Bonus poem!

“I Fall in Love,” by Nuala NĂ­ Dhomhnaill, translated from the Irish by Paul Muldoon

I fall in love, in the fall of every year,
with the smattering of rain on my windshield
and the pale and wan light toppling over the sheer
edge of my field
of vision, with leaves strewn in my way,
with the bracket-fungus screwed to a rotten log:
I fall in love with bog and cold clay
and what they hold in store for me and you, my dear.

I fall in love with all that’s going off:
with blackened spuds
rotting in their beds, with
Brussels sprouts nipped in the bud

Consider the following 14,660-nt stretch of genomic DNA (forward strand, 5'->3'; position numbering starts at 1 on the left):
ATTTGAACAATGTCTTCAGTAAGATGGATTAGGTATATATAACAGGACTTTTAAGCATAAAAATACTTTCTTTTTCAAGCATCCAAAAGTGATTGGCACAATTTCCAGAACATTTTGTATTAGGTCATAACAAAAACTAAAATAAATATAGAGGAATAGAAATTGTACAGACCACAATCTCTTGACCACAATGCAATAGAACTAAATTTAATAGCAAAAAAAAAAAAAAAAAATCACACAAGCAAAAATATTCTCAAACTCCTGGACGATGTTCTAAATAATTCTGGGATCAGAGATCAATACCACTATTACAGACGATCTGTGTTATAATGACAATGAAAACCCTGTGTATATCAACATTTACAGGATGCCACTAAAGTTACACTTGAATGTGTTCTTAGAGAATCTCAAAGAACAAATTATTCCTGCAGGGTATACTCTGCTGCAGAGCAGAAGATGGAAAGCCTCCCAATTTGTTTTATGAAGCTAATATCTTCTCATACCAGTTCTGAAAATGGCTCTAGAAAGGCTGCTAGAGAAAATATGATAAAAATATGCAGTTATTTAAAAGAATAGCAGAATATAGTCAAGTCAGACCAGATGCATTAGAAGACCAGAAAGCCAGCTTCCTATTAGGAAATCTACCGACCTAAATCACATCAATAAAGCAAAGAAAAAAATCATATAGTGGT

by a blast of frost, rat-eaten artichokes, and,
like so many unpicked locks,
the tares and cockles buried in shifting sand;
it’s as if I fall in love a little with death itself.

For it’s neither the fall nor the coming to in spring—
neither shrug of the shoulders nor sudden foray
down that boring ‘little road of the King’—
but something else that makes me wary:
how I throw off the snowy sheet and icy quilt
made of feathers from some flock
of Otherworldly birds, how readily I am beguiled
by a sunny smile, how he offers me a wing.

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